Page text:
The Careful Undressing of Love

The Careful Undressing of LoveThe Careful Undressing of Love by Corey Ann Haydu
My rating: 4 of 5 stars

Beware, here there be spoilers.

There is so much to love in this book. I love how aware of itself it is, how Lorna points out the casual racism in Brooklyn that meets the Devonnaire Street Girls. The language is so so beautiful (I drew pink hearts next to all my favourite sections, and there are a lot of hearts). I adore how the prose weaves in and out of the past, how memories break into the present moment and color the reader’s understanding of the current events (like Lorna and her father’s conversation on page 95, with the conversation abut measuring love, or like all the other memories of Lorna’s father).

Throughout most of this book, I was screaming, “But what about the girls that don’t fall in love with boys?!” Aka, any girl who isn’t straight. And then the book addressed it. I feel mostly positive toward its portrayal of gay girls. What bothers me about it is how she was forced to closet herself, to “sacrifice,” but that’s more an issue with the toxic Devonnaire Street culture than it is with the story itself.

But that’s a perfect segue into my other nitpick with this story, and that’s Angelika, and the way she controlled the entire street. I thought the way Angelika acted was emotionally abusive, the way she slut-shamed the girls, policed their bodies and their agency, enforced the gender binary, and employed her racist views when choosing their clothes. Even though she thought she was justified, she psychologically tortured them and terrified them for this entire book, and it was cruel. And no one ever called her on it, even in the end, when it was pretty obvious that the Curse wasn’t real and her propaganda had killed a girl. The young women on this street were so damaged by this culture around them, and not once until the very end (until it was too late for one of them) did a logical adult step in to remove Angelika’s influence. I thought that was a little unsatisfying, but I suppose it could argued that it’s realistic; abusers don’t always get punished. (But I want them to!)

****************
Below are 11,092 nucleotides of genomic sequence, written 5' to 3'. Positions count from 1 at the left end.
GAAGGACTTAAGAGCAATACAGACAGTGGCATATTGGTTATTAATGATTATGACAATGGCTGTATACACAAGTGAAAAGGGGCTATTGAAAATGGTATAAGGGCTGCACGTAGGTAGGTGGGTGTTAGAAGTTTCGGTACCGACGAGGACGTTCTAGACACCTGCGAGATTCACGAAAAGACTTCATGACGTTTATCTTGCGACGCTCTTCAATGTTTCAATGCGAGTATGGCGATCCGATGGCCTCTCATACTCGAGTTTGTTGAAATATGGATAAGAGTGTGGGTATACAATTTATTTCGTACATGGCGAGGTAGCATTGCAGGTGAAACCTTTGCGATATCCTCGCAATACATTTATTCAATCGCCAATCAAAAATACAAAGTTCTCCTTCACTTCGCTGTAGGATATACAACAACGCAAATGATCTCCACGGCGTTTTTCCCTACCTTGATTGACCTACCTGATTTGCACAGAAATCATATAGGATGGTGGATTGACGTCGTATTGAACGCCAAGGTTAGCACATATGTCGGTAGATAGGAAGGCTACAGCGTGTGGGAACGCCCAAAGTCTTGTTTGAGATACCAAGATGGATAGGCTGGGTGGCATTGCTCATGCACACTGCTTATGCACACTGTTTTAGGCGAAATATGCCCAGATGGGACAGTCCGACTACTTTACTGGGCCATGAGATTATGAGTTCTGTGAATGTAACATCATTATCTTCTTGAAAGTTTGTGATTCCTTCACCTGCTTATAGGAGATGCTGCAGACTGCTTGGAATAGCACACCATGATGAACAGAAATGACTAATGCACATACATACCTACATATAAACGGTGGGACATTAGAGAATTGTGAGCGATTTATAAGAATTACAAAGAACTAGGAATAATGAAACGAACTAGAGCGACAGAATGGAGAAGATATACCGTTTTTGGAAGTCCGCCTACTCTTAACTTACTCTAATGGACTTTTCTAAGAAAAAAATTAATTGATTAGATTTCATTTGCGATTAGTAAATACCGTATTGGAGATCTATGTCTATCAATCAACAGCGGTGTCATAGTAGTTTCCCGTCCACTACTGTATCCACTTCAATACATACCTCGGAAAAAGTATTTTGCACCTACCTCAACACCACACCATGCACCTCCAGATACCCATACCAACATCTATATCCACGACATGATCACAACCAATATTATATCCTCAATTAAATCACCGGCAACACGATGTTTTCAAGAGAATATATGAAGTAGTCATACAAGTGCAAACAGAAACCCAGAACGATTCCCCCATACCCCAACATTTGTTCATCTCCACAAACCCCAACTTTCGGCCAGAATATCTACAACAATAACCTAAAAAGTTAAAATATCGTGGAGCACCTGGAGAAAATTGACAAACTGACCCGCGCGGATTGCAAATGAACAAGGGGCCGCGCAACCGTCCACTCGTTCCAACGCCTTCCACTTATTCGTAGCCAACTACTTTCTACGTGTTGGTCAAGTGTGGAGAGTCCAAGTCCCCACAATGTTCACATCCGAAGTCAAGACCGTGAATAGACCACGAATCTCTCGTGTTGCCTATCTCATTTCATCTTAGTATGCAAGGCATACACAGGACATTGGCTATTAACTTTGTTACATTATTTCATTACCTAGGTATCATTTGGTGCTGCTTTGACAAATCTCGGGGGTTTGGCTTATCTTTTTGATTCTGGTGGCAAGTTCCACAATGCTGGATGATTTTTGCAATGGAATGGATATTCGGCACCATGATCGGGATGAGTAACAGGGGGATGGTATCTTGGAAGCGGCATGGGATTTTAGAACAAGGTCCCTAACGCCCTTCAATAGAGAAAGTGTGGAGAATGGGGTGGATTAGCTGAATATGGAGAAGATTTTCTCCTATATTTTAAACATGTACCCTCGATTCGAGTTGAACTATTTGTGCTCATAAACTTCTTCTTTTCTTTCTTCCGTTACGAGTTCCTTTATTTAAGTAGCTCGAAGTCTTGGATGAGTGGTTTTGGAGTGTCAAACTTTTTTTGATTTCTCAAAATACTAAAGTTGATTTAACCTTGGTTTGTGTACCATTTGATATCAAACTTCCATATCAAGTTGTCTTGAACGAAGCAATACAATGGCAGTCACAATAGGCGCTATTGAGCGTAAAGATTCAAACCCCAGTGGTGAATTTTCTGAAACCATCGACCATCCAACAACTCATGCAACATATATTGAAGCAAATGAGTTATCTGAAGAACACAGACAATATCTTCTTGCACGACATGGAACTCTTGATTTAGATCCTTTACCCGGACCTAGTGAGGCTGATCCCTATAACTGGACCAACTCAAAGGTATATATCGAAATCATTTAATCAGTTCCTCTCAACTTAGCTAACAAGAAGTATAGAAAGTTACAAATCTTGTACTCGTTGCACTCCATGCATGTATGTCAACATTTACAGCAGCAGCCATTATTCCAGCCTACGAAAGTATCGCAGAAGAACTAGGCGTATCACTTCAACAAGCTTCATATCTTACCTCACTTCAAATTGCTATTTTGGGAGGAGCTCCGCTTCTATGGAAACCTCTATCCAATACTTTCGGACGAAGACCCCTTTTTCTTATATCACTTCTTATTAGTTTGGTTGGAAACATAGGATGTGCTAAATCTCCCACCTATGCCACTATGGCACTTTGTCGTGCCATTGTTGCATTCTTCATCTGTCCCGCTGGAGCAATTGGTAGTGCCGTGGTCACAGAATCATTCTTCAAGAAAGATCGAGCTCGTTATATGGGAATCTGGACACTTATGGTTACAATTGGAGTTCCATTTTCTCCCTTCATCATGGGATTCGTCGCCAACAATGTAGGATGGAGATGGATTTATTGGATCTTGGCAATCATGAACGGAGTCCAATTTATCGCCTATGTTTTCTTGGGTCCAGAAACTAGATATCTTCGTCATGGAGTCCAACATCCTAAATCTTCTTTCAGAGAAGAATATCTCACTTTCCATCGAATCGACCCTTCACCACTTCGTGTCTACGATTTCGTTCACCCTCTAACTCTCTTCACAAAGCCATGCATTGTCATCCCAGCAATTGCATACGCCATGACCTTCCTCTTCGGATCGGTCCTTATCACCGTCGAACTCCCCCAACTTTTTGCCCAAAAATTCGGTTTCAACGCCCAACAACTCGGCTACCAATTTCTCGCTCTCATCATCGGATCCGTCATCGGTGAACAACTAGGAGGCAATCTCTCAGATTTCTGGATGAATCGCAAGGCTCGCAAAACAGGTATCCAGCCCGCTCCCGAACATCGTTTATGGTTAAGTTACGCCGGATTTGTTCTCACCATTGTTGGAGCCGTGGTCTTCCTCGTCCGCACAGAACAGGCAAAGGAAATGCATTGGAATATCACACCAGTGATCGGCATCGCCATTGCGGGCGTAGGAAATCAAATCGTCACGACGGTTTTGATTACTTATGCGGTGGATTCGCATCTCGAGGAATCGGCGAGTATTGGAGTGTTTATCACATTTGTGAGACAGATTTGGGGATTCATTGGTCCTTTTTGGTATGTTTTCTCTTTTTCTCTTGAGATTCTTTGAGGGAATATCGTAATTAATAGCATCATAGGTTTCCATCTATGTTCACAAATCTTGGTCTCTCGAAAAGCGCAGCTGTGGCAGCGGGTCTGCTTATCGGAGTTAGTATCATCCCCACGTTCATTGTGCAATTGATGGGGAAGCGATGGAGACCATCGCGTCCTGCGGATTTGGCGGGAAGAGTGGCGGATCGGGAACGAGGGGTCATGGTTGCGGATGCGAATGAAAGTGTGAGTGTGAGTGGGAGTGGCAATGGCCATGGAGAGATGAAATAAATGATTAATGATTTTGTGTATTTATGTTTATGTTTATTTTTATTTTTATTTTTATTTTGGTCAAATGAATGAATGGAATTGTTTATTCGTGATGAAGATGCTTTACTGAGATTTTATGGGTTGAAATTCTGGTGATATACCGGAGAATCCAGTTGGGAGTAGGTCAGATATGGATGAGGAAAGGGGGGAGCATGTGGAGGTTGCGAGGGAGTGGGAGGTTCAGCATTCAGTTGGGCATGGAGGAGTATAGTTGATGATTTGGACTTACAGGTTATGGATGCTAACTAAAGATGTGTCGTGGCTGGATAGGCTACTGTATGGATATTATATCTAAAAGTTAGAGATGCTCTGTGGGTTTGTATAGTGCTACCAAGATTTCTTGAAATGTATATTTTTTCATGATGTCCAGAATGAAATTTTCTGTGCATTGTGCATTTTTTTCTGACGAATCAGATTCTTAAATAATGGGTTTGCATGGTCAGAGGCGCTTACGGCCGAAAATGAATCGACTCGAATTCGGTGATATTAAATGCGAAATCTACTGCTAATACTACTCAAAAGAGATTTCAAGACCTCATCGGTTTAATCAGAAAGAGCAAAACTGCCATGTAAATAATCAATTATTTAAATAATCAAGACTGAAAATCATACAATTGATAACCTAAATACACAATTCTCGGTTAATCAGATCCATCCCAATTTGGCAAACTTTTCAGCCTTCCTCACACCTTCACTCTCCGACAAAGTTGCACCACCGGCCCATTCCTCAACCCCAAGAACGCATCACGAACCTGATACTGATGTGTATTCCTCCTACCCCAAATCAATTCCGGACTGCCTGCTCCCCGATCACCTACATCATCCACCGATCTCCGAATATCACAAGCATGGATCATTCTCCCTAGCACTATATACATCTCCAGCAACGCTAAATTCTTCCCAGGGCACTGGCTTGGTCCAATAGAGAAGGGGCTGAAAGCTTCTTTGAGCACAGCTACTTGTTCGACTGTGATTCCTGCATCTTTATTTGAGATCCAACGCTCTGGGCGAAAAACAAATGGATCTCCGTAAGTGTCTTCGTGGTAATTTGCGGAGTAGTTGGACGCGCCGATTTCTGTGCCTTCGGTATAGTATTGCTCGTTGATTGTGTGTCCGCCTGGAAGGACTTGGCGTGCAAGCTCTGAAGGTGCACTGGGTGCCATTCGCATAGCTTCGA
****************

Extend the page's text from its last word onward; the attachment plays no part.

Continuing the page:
(Also, the press was so gross in this book. Can they just not sensationalize the tragedy of these girls’ lives?)

Overall, I liked the ending. I wanted Angelika to get punished, but it was beautiful that it was Lorna’s mom’s love for her daughter that ultimately saved them both, got them free of Devonnaire Street and let them have a fresh start. Especially since it was clear that they did both have people they loved romantically, but for their own good, and because they loved each other, they left them both behind.

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